LOS ANGELES — Eric Karros stood in the middle of Jackie Robinson Stadium, just feet away from the national championship trophy. Once a player himself, the former Bruin and Dodger had waited years for this moment.
He gestured toward UCLA head coach John Savage, the man who had brought the Bruins to the mountaintop, guiding them through an undefeated postseason.
“I know a lot of schools will come courting, but gosh darn it, I hope you stay,” Karros said Thursday afternoon. The 800-some fans sitting in the stands likely thought the same.
The Los Angeles Times reported earlier this week that USC — which finished 20-36 — had interest in Savage, who won the 1998 title there as a pitching coach. Considering UCLA’s now-official powerhouse status, that’s somewhat akin to a teenage boy having interest in Kate Upton.
Over the past nine years, Savage established UCLA as the preeminent program on the West Coast. In the past four, he has more than doubled the program’s all-time trips to the College World Series, going thrice in that span. On Thursday, Collegiate Baseball named him National Coach of the Year.
He has said multiple times over the past few weeks that he wants to retire a Bruin. In December, he signed a contract extension through 2017. Few would be surprised by another.
When he displayed the trophy in Thursday’s public celebration, the baseball program no longer felt left out at a school that already had 108 national titles. Across eras, emotional burdens vanished.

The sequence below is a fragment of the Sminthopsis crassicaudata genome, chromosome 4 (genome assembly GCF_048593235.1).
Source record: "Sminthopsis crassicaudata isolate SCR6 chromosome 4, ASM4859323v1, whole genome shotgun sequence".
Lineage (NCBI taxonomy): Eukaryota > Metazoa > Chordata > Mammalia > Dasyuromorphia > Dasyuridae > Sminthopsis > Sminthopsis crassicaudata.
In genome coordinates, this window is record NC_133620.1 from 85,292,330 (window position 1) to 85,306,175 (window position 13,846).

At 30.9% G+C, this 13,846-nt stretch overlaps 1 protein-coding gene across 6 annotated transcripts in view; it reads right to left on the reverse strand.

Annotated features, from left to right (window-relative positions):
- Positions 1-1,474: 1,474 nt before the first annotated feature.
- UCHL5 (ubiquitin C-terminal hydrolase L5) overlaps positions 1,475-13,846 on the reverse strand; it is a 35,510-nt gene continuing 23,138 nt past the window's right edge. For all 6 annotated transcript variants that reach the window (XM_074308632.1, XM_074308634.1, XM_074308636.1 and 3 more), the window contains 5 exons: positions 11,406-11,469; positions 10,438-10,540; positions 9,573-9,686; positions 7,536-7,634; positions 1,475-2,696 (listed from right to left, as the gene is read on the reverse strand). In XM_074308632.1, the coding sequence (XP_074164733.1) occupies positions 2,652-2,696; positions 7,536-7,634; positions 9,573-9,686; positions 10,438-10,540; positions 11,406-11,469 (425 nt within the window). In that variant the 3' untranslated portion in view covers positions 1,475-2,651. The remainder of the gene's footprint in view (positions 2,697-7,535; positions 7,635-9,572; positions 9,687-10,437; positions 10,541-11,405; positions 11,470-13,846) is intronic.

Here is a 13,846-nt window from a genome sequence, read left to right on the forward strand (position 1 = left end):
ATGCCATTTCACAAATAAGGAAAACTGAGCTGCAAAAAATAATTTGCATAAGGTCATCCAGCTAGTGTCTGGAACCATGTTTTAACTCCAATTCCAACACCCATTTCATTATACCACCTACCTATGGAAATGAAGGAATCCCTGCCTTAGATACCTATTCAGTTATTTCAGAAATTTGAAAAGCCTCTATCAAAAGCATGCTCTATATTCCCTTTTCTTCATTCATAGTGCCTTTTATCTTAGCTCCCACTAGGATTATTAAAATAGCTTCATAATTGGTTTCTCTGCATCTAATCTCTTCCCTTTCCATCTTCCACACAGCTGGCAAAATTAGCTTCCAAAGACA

Among the many beneficiaries was Savage’s predecessor, Gary Adams, who coached the Bruins for three decades before retiring in 2004.
“I always felt bad about that because I felt like I was responsible for not getting that,” Adams said. “For 30 years, we tried our best. It just didn’t happen. …
“John’s the guy who finished the job. I think it’s a monkey off his back, a monkey off my back. Everyone who’s ever played for UCLA, it’s a monkey off their back.”
After the new championship banner unfurled behind right field, fans swarmed Savage and the players for photos and autographs. The latest generation of Bruins — still caught up in the whirlwind post-championship celebration — may be the ones who least understand the full meaning of their accomplishment.
Later Thursday, they were introduced at Dodger Stadium to rousing applause. It was a last-minute arrangement, which the players weren’t aware of even 24 hours prior.
“Like Eric Karros said, I don’t think we really realize what we did,” said pitcher Nick Vander Tuig.
“I think it’s sunk in a little bit more since we got back here. … It’s been a blast.”
Click through to a photo gallery of UCLA’s trophy celebration.